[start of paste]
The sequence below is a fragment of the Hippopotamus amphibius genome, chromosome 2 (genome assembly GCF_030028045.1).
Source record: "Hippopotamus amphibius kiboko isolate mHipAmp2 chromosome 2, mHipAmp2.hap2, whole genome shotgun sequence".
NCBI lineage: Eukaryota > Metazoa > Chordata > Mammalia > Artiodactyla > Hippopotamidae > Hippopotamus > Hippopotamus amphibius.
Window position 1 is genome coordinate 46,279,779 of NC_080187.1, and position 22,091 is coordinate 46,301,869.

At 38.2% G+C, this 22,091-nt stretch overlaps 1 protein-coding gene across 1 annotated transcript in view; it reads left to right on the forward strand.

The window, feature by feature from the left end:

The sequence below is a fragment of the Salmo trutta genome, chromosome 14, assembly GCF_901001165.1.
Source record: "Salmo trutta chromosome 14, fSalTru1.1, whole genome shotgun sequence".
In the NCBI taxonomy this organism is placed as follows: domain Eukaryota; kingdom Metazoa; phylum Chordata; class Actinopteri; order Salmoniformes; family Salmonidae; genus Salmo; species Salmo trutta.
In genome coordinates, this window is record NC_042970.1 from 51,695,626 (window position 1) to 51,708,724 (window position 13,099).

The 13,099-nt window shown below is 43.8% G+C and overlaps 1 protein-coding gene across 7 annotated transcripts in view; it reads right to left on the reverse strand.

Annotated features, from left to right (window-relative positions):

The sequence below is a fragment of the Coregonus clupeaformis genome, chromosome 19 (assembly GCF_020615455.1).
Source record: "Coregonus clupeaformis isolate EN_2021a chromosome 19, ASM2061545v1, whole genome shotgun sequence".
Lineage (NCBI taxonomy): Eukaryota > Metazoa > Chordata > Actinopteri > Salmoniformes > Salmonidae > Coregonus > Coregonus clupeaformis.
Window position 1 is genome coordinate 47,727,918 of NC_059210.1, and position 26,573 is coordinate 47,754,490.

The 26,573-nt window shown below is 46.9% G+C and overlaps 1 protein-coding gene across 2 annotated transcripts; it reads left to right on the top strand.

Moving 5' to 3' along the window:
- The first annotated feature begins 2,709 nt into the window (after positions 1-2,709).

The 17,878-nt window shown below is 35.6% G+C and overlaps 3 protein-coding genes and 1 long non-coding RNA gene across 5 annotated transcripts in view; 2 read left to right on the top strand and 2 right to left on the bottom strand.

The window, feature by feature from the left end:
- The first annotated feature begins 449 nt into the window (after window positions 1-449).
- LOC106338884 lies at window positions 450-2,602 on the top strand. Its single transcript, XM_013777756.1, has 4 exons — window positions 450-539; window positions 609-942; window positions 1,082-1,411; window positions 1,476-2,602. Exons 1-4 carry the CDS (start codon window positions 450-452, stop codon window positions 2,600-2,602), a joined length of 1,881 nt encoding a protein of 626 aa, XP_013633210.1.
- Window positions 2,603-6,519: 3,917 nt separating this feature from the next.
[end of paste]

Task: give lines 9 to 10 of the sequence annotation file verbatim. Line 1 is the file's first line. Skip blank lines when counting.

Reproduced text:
In the NCBI taxonomy this organism is placed as follows: domain Eukaryota; kingdom Metazoa; phylum Chordata; class Actinopteri; order Salmoniformes; family Salmonidae; genus Salmo; species Salmo trutta.
In genome coordinates, this window is record NC_042970.1 from 51,695,626 (window position 1) to 51,708,724 (window position 13,099).